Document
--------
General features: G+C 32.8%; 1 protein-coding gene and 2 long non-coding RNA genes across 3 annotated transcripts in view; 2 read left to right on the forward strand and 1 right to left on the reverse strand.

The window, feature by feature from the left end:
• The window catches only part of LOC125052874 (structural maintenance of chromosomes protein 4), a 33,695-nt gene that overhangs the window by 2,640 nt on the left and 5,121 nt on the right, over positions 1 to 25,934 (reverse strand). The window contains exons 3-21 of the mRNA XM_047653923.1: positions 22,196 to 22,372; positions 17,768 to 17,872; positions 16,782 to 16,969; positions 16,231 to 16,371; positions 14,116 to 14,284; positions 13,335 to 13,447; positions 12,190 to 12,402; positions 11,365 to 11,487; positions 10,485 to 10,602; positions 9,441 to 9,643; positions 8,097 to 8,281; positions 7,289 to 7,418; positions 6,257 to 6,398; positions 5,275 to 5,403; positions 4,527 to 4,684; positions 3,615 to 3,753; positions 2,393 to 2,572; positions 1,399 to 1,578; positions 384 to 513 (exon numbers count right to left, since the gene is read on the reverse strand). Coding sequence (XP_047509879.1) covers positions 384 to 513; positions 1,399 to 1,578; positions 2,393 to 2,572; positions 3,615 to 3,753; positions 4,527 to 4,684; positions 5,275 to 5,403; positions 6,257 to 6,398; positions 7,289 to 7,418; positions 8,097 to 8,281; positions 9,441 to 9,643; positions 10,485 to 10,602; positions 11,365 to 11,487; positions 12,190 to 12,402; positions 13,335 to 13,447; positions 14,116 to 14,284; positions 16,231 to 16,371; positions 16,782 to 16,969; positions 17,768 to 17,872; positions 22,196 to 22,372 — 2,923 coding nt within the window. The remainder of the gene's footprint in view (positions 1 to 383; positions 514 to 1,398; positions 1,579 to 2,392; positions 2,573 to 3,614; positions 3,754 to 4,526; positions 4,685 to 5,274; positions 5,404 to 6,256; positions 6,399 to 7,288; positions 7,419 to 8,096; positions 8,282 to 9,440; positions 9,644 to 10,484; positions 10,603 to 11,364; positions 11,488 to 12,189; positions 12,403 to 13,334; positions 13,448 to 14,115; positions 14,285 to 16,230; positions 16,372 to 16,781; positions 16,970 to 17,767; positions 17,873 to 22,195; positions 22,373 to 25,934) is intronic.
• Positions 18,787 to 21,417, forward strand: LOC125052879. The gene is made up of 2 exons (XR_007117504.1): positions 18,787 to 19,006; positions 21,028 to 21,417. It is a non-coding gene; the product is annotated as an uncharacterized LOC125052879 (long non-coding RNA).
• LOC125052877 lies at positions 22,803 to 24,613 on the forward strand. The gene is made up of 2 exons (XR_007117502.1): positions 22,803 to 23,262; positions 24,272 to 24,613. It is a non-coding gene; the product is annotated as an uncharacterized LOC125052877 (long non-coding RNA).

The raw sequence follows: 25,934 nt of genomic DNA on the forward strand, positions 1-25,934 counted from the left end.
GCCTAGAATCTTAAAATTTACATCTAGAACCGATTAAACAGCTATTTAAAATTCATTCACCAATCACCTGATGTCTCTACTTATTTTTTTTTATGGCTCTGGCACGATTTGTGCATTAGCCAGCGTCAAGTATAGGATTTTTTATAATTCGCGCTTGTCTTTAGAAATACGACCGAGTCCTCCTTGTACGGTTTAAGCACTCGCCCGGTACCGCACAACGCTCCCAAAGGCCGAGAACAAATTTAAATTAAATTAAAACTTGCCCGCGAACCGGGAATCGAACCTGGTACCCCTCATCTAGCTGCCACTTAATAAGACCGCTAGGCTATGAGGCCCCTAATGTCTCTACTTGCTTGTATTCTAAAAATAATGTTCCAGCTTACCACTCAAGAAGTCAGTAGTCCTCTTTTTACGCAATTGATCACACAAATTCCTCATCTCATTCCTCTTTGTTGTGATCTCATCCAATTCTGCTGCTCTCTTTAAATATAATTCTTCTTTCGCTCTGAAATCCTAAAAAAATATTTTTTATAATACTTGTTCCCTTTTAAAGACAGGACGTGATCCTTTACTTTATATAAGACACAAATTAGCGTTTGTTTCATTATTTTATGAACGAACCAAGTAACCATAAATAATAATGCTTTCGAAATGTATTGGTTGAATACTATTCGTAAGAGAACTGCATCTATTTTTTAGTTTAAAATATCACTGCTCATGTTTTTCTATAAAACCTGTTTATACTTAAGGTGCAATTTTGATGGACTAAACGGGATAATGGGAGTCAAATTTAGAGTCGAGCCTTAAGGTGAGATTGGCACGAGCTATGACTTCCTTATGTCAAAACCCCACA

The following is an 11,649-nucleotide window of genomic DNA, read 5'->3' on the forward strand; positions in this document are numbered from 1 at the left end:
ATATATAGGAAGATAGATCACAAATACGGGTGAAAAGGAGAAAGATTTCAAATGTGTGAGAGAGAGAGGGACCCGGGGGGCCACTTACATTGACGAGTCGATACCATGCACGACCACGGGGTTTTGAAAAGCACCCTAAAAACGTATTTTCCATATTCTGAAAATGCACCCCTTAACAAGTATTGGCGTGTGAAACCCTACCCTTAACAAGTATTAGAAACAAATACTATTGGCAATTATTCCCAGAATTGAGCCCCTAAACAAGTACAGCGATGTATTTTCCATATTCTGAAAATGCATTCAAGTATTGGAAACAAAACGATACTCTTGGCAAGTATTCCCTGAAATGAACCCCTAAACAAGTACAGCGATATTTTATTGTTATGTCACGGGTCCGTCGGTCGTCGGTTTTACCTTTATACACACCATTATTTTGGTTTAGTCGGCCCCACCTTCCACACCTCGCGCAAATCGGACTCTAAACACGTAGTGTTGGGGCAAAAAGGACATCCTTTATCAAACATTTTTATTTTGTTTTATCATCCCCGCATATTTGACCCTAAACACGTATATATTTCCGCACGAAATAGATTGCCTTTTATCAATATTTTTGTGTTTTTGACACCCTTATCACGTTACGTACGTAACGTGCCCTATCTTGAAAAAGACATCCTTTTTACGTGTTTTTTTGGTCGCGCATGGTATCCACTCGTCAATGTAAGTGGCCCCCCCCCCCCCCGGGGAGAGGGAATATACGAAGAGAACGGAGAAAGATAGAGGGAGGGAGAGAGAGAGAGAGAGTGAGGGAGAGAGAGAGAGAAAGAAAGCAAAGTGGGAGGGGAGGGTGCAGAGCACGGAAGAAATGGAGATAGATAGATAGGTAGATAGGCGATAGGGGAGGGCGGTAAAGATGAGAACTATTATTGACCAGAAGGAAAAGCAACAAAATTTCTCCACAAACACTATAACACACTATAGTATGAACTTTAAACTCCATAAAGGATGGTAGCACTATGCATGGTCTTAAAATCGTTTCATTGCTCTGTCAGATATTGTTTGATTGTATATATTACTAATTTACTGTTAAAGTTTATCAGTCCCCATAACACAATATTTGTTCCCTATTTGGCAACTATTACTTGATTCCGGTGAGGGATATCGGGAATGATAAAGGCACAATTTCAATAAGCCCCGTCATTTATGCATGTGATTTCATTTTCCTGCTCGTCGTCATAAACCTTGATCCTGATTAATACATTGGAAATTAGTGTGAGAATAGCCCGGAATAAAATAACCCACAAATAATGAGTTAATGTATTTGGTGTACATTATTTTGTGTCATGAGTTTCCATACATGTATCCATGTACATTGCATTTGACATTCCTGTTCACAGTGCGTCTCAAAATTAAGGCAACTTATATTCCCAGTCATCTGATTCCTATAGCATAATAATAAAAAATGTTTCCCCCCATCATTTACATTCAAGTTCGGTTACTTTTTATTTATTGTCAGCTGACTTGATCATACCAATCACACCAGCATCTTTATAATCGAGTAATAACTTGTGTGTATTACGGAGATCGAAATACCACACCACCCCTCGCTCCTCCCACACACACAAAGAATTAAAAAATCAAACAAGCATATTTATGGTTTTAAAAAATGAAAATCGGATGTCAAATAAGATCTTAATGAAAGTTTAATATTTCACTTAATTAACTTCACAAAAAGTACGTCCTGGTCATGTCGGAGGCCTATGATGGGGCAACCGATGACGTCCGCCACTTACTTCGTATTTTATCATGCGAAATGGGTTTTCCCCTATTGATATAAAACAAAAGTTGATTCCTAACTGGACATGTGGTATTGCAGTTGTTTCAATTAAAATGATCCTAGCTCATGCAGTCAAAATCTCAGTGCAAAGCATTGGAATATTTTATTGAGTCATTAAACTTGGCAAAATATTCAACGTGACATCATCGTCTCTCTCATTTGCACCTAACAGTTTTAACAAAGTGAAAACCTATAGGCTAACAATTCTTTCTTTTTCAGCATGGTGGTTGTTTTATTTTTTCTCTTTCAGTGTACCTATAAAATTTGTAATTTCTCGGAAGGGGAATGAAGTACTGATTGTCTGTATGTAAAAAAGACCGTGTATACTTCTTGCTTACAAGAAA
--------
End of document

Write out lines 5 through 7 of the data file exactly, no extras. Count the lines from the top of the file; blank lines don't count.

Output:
• LOC125052877 lies at positions 22,803 to 24,613 on the forward strand. The gene is made up of 2 exons (XR_007117502.1): positions 22,803 to 23,262; positions 24,272 to 24,613. It is a non-coding gene; the product is annotated as an uncharacterized LOC125052877 (long non-coding RNA).

The raw sequence follows: 25,934 nt of genomic DNA on the forward strand, positions 1-25,934 counted from the left end.
GCCTAGAATCTTAAAATTTACATCTAGAACCGATTAAACAGCTATTTAAAATTCATTCACCAATCACCTGATGTCTCTACTTATTTTTTTTTATGGCTCTGGCACGATTTGTGCATTAGCCAGCGTCAAGTATAGGATTTTTTATAATTCGCGCTTGTCTTTAGAAATACGACCGAGTCCTCCTTGTACGGTTTAAGCACTCGCCCGGTACCGCACAACGCTCCCAAAGGCCGAGAACAAATTTAAATTAAATTAAAACTTGCCCGCGAACCGGGAATCGAACCTGGTACCCCTCATCTAGCTGCCACTTAATAAGACCGCTAGGCTATGAGGCCCCTAATGTCTCTACTTGCTTGTATTCTAAAAATAATGTTCCAGCTTACCACTCAAGAAGTCAGTAGTCCTCTTTTTACGCAATTGATCACACAAATTCCTCATCTCATTCCTCTTTGTTGTGATCTCATCCAATTCTGCTGCTCTCTTTAAATATAATTCTTCTTTCGCTCTGAAATCCTAAAAAAATATTTTTTATAATACTTGTTCCCTTTTAAAGACAGGACGTGATCCTTTACTTTATATAAGACACAAATTAGCGTTTGTTTCATTATTTTATGAACGAACCAAGTAACCATAAATAATAATGCTTTCGAAATGTATTGGTTGAATACTATTCGTAAGAGAACTGCATCTATTTTTTAGTTTAAAATATCACTGCTCATGTTTTTCTATAAAACCTGTTTATACTTAAGGTGCAATTTTGATGGACTAAACGGGATAATGGGAGTCAAATTTAGAGTCGAGCCTTAAGGTGAGATTGGCACGAGCTATGACTTCCTTATGTCAAAACCCCACA